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Extreme Savers Share Their Secrets (Newspaper) - 4/5/2008 by Elaine Appleton Grant
"Saving money is, well, a passion of mine," Lynn Tostado says. "I've always kept my eyes out for creative ways to stretch a dollar."
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The Dover, N.H., accounting manager had a compelling reason to practice thrift. She and her husband helped put three kids through college.

"I really had to watch our pennies," she says.

These days, as the cost of food and gas skyrockets, credit becomes more difficult to get and consumer confidence reaches an all-time low, saving has become a must. Tostado's years of experience as a passionate saver stand her in good stead. She's hardly alone. There's a whole group of people who are passionate about saving without living a Spartan life.

Call them "uber savers."
Finding ways to save
1. Saving on retail
2. Groceries
3. Automobiles
4. Giving
5. Commuting & housing
6. Phone services & other necessities
7. Travel

1. Saving on retail
Michele Carter, a CPA and mother of two in Barrington, N.H., is a hawk about tracking sales prices on her purchases and asking retailers for the savings. For example, Carter keeps her Christmas gift receipts and, after the holiday, checks to see if retailers have slashed prices on any of the gifts she's already plunked under the tree.

Then she calls the merchant and, without returning the item, asks the store to refund the difference between her cost and the new sales price. She then gives the difference to the gift recipient.

"I once got my mother-in-law $60 back on a gift we purchased for her," she says.

Carter also claims the price guarantees offered by stores like Lowe's and Home Depot: If you find the same product for less elsewhere, you get the item for 10 percent off the lowest price.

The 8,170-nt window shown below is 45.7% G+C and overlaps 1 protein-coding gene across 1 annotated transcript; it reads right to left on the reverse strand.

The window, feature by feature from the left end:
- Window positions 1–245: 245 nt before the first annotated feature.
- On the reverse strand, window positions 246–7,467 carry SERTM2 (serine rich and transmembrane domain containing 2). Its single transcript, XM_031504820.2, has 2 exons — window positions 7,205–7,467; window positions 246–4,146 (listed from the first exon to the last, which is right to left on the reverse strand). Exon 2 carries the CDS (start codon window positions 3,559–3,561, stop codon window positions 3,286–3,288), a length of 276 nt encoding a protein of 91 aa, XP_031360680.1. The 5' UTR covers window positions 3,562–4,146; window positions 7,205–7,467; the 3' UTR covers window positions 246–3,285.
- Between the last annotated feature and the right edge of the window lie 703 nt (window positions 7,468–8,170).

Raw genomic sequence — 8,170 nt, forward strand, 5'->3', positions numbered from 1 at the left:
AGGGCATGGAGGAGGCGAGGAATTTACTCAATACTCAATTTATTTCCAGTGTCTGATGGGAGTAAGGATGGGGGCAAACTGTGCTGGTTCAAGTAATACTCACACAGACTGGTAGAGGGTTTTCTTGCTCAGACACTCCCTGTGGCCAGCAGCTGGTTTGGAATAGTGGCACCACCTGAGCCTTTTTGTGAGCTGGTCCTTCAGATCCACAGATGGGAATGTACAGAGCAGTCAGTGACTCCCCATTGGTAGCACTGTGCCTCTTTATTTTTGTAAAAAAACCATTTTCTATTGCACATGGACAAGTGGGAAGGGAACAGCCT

"I have seen an ad for something I purchased, after the purchase, and I have been given the lower price," she says.

Keeping an eye on these promotions paid off recently when Carter bought a new refrigerator. After she saw an ad for the same refrigerator at a competitor's store, she netted close to $100 in savings with a single phone call. Her advice: Call, don't visit the store. In Carter's experience, a local store manager will always find a reason to say no.

Carter, an inveterate comparison shopper, also shops on home repairs. Recently, she bought a new Pella front door at Lowe's, spending $1,000 less than Pella's asking price. Then, rather than paying Lowe's $800 installation fee, she hired a local carpenter for $400 -- and paid that tab with the $400 tax credit she'll receive for installing the energy-saving door.

Stay-at-home mom Martha Andersen is an avid reader, as are her husband and her two children. Last year, Andersen, who lives in Durham, N.H., decided to spend only $4 per person on Christmas gifts.

She acquired most of her gifts through, a site on which members can trade paperback and hardcover books for the cost of postage, and Daedalus, a discount book catalog that Andersen says offered "really nice gifts for less than $4." You can also swap CDs on and DVDs at recently launched
Melissa Ragan, a teacher in an inner-city public school in Lawrence, Mass., also loves She uses the site to get books for her special-needs classroom.
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